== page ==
The current salary of a nurse in Alberta is $97,825 per year.
As you can see, there are several provinces to find work in Canada as a nurse. All you need to do is decide which province suits you and your family best.
What are the Top Earning Nurse Occupations in Canada?
The salary of a nurse in Canada will vary depending on their specialty, region, education level and work experience. However, here are the top 10 highest paying nursing jobs in Canada.
|Highest Paying Nursing Jobs in Canada|
|Occupation||Average Salary Per Year|
|Neonatal Nurse Practitioner||$121,573|
|Psychiatric Nurse Practitioner||$111,755|
|Oncology Nurse Practitioner||$115,320|
|Cardiac Nurse Practitioner||$11,402|
|Pain Management Nurse||$114,301|
|Gerontological Nurse Practitioner||$85,272|
|Family Nurse Practitioner||$103,976|
|General Nurse Practitioner||$103,976|
How to Become a Nurse in Canada
There are several immigration programs that foreign nationals can apply through to move to Canada as a nurse.
Provincial Nominee Program (PNP)
The Provincial Nominee Program (PNP) allows the local provinces of Canada to nominate foreign nationals to work and move to a particular province. Immigrants are nominated based on the economic and labour needs of the province. This is why it is important to apply to a province where nurses are in demand.
There are several streams under each PNP that are geared towards specific needs including healthcare workers. Nova Scotia has an occupation in-demand stream that aims to invite nurse aides, orderlies, and patient service associates.
Foreign nationals can apply via two options; directly to the province of their choice or via the Express Entry.
Good to know!
Not all PNPs require foreign nationals to have a job offer. Also, if they are successful they will receive Canadian permanent residency.
Express Entry is a great way to move to Canada as a nurse because immigrants would come to Canada as permanent residents. Not only that but they would have a higher success rate in their application as nurses are in demand all over Canada.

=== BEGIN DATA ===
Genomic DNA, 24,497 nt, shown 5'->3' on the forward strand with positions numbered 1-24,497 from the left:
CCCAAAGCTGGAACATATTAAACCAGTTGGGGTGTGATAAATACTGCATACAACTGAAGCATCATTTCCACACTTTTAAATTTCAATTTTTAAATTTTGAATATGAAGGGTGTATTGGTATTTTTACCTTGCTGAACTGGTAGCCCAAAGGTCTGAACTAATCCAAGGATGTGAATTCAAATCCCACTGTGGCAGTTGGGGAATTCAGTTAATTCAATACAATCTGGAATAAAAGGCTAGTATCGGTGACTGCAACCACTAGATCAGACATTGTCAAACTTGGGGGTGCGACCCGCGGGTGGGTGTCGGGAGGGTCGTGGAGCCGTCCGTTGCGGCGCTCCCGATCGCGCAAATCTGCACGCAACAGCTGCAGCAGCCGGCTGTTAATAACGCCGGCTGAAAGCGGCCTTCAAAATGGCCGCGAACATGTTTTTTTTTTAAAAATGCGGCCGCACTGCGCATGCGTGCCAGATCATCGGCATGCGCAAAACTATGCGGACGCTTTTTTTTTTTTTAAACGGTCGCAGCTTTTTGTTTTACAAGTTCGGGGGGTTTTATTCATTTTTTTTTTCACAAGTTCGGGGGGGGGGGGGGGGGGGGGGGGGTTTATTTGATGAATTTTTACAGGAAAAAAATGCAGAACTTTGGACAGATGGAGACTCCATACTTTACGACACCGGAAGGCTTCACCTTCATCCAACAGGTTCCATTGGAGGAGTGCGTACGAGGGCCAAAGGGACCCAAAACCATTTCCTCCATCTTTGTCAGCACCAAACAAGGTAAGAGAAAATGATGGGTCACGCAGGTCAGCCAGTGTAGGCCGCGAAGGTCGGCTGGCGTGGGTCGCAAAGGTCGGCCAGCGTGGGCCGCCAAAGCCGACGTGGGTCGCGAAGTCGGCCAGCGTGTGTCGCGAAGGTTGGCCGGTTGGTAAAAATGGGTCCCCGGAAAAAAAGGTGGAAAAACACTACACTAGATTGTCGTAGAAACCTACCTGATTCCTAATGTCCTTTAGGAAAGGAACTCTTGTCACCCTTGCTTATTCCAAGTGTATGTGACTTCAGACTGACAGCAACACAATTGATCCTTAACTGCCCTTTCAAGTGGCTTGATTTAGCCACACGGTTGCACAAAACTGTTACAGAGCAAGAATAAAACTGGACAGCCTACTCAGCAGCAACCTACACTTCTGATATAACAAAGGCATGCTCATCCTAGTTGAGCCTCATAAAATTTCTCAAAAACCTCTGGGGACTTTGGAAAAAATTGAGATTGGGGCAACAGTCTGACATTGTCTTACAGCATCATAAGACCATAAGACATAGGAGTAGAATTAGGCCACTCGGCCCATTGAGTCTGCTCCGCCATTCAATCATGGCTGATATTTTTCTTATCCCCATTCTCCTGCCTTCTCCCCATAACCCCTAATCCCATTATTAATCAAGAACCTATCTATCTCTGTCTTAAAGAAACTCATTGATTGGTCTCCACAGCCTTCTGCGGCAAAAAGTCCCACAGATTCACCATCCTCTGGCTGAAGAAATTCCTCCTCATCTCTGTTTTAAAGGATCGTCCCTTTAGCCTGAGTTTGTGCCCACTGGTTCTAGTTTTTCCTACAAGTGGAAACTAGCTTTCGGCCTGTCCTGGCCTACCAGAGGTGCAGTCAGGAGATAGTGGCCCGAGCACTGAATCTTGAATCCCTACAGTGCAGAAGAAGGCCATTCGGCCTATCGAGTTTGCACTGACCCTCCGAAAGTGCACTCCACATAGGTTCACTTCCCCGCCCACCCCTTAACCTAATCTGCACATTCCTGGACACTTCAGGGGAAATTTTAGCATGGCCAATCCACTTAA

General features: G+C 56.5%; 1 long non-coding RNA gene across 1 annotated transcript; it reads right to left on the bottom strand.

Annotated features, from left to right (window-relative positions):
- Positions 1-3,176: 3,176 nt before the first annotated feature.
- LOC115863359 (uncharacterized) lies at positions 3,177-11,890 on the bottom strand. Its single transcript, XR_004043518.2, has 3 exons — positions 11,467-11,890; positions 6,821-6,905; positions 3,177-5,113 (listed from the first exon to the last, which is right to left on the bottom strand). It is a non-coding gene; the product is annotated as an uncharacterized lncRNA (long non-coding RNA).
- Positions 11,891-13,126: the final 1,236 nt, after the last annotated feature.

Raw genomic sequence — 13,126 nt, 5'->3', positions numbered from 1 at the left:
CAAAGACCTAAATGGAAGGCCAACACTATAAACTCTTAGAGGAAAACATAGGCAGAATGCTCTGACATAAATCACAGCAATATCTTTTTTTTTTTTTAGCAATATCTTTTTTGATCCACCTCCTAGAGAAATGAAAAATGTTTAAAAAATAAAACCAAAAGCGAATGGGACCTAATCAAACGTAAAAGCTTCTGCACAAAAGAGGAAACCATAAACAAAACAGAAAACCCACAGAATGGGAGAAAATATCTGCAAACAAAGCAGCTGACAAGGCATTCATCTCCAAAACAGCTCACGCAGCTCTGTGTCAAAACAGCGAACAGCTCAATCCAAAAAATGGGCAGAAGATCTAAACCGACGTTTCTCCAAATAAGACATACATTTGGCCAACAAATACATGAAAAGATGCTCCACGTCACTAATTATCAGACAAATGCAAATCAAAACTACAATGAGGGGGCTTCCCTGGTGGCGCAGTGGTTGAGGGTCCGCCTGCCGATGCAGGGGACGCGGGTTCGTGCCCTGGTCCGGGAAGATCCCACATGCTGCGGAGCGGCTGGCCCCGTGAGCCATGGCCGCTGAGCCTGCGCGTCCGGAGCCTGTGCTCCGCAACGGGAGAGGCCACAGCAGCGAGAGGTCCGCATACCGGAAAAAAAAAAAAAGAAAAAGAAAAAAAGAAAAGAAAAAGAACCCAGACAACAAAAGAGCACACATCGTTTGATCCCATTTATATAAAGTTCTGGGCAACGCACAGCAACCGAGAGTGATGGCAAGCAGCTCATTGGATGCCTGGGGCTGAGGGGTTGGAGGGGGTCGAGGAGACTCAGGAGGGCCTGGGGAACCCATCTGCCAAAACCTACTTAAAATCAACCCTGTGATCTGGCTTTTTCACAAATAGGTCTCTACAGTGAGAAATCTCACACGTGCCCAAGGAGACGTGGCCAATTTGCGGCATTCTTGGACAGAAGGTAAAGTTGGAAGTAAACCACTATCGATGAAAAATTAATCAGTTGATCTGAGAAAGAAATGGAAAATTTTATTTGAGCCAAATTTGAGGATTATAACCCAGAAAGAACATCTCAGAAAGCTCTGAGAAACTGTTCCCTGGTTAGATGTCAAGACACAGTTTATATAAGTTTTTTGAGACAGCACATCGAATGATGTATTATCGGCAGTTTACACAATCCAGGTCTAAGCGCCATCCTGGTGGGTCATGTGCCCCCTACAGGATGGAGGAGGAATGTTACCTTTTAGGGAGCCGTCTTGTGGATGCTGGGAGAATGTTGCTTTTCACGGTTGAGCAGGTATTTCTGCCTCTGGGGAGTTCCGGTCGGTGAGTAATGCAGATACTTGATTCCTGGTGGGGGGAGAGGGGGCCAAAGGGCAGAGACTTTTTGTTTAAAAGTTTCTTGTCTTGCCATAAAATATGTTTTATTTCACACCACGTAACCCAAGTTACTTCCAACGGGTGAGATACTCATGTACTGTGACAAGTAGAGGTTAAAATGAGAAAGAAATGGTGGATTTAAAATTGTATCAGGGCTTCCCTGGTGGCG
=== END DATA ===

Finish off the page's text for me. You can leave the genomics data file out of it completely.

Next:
So how does Express Entry work?
Express Entry is an online immigration system that manages three federal economic programs, this makes it easy for people all over the world to apply.
Once applicants have applied for Express Entry, and are successful, they will be put into the Express Entry pool along with other applicants. The way the profiles are ranked is via the Comprehensive Ranking System (CRS). Now, there are several factors that determine an applicants CRS score, they are:
- work experience;
- language proficiency in English, French or both;
- level of education; and
This means applicants who have nursing work experience will receive extra CRS points.
FAQ 1: What skills are required to work as a nurse in Canada?
- Completion of a university, college or other approved registered nursing program is required;
- Additional academic training or experience is required to specialize in a specific area of nursing;
- master's or doctoral degree in nursing is usually required for clinical nurse specialists, clinical nurses, nursing consultants and nursing researchers;
- Registration with a regulatory body is required in all provinces and territories;
- Registered psychiatric nurses;
- Completion of a university or college registered psychiatric nursing program is required;
- Registration with a regulatory body is required in Manitoba, Saskatchewan, Alberta, British Columbia and the Yukon.
FAQ 2: How many hours do nurses work in Canada?
Nurses will generally work 8 to 12-hour shifts, usually on rotation. This includes weekends, evenings and holidays. On average, full-time nurses work 36 to 40 hours per week. Please note that part-time nurses are quite common in Canada as well.
FAQ 3: What benefits do nurses get in Canada?
Nurses in Canada can enjoy the benefits of dental care and a pension plan, as well as the following:
- Semi-Private Hospitalization;
- Extended Health Care (prescription drugs, vision care, health practitioners);
- Group Life Insurance (2 x annual salary);
- Accidental Death and Dismemberment Insurance; and
- Short- and Long-Term Disability Benefits.